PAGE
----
Imagine a specific time of day in your favorite season in your hometown. For me, it’s late afternoon in mid-summer, and I’m leaning out the side window of the family Toyota minivan as we leave the lake. We drive by the big rock painted like a dog’s face, and the sun hits it just so.
But my family connives to sabotage all of my best memories. “I would never let you hang out the window,” my mother insists. “The dog rock was painted over by then,” my brother counters.
Yet the memory persists, for it encapsulates the specific feeling of the summer afternoons I spent with my mother and siblings at the lake in my hometown when I was a child.
Imprecise as our memories are, they reflect back our current selves more than our past selves. In the same way, Damian Stamer’s abstracted landscape paintings of his hometown contain not only the artist’s impressions of his childhood, but the whole of his experiences since, making us consider our own narrative arcs and their inevitable falsehood.
Stamer, who lives and works in North Carolina, led a walk-through of his solo exhibition “New Paintings” at Nashville’s Sherrick & Paul on January 16. Although young, he’s been racking up experience over the past 10 years, studying at UNC Chapel Hill, the State Academy of Art and Design in Germany, and the Hungarian University of Fine Arts, and his hard work is paying off. His large-scale oil paintings of tumultuous landscapes show technical precision and a strong point of view.
In some of Stamer’s earlier work, the pastoral landscapes are exceptionally skilled: stacks of tires lean against the skeleton of a house; a tree line dissolves into the sky. Other of his works seem more Surrealist-influenced, like Back Where I Come From (2013), which puts the viewer inside a bleak warehouse, looking out an odd window at a perfect, cloud-dotted sky. While these works reveal Stamer’s technical skill, his new paintings at Sherrick & Paul hum with energy, the confident brushstrokes and colors alive with personal resonance.
Many of these paintings have a Dorothy-in-Kansas feel. Monochromatic tones heed to bold pastels, some like portals into other, magical worlds. Stamer performs an intense exploration of the medium with depth, both actual and conceptual. Using a wide range of marking techniques, Stamer leads the viewer through the paintings. While some, like Little River 3, a 72-by-95 inch behemoth, emphasize a building-up of color to create texture, others, like Little River, show a lightness of touch as if Stamer has subtracted from them.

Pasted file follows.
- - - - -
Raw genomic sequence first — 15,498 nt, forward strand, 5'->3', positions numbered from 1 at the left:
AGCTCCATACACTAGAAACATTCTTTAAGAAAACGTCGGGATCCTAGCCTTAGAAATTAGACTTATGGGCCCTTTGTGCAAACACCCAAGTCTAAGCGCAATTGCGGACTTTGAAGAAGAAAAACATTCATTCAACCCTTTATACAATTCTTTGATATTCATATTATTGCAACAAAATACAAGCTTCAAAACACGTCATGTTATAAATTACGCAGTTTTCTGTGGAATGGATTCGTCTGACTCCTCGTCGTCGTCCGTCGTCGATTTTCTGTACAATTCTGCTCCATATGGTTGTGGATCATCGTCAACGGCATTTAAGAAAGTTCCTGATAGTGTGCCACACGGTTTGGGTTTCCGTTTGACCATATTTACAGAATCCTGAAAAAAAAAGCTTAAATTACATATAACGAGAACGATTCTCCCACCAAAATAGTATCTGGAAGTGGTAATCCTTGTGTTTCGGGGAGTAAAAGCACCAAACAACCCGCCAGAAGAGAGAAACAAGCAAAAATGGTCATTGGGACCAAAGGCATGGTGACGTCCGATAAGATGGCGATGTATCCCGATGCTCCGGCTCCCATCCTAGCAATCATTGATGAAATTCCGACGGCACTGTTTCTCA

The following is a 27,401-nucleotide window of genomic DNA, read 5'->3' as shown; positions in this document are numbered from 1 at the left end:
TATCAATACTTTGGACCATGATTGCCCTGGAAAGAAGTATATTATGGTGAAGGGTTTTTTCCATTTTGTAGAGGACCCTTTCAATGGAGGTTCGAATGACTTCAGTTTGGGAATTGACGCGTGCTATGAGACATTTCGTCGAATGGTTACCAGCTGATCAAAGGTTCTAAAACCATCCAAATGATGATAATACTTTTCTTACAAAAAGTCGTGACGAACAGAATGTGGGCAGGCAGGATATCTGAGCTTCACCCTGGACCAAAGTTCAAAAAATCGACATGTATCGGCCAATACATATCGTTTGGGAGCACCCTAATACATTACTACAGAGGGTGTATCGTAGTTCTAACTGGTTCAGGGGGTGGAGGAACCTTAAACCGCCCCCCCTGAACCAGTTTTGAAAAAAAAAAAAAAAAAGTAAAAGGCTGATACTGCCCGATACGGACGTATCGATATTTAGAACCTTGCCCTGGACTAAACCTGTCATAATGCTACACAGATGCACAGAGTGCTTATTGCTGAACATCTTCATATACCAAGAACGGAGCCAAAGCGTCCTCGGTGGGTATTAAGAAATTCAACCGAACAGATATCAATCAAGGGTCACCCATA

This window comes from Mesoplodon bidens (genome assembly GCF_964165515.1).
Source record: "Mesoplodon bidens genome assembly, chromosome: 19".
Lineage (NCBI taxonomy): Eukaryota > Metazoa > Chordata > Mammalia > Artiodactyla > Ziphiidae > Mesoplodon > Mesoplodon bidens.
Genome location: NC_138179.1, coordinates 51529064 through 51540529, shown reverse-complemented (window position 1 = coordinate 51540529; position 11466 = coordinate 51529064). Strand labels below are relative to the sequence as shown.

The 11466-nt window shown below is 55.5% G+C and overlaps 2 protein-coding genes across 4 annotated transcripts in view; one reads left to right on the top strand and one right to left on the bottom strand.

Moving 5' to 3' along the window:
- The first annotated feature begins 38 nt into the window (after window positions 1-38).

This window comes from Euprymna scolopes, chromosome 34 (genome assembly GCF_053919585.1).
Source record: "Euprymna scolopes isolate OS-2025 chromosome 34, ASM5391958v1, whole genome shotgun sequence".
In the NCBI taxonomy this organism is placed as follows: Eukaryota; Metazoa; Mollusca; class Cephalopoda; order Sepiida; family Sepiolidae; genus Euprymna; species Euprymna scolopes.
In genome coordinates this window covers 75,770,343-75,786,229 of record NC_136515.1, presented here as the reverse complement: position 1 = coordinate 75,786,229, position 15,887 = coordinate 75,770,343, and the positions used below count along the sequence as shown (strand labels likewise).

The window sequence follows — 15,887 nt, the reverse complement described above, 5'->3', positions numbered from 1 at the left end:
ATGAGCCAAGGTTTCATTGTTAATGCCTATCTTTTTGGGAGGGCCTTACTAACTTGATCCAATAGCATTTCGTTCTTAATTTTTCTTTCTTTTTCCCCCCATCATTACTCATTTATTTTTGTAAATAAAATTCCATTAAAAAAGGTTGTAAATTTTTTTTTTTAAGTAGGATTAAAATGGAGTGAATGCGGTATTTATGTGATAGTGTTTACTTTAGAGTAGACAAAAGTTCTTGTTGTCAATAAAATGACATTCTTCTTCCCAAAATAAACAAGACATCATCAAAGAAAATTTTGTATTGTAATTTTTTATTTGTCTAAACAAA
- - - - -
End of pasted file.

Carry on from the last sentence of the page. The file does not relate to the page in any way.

Each piece is a personal exploration of place and the artist’s materials. He works on wood panels because wood can withstand heavier pressure as he moves paint around, giving the painting depth by drawing attention to its surface. Although the works are unframed, Stamer uses white borders that mimic a frame or a photograph. He hints at cabins, farmhouses, and trees, but these are secondary to the mood he strikes with color and texture, creating a two-stage viewing process. At the walk-through, several people got right up against the sides of the panels to inspect the actual depth of the paint, only to find it quite flat.
His process pays tribute to our inability to access memories over time. The title South Lowell 32 tells us that Stamer has worked through at least 32 iterations of this particular subject, much like a writer completes drafts to flesh out a story’s structure, conflict, and themes. But unlike a writer, Stamer includes the drafts as works in and of themselves—not just steps to completing a single finished piece. I especially love how the New Sharon Church Rd series gets more and more faint, the house’s structure dissolving with each draft until we’re left with a ghost.
In each, we see time passing and memories eroding. The bright explosions of color read as bursts of remembering, oozing the illusions of a reconstructed past. We never remember what really happened; we remember what suits our overarching narrative of self. When we look back, we see through our old eyes and with our current worldviews, with the compounded influence of all our experiences. Five years later, we look back again, and the memory has changed, maybe just slightly: the way the window caught the afternoon light, a man’s smile changing from warm to ambivalent, a mother’s voice from disappointed to desperate. Though we construct our narratives around big, often tragic events, we live in nuance. It’s where we tap the most meaning.
Stamer’s new paintings remind us that some of our greatest truths cannot be captured by the sharp realism of photography or the slick facts of journalistic prose. Our lives are shot through with the resounding mystery of perspective, sometimes best captured by fiction.
Damian Stamer’s exhibition is on view at Sherrick & Paul through February 28.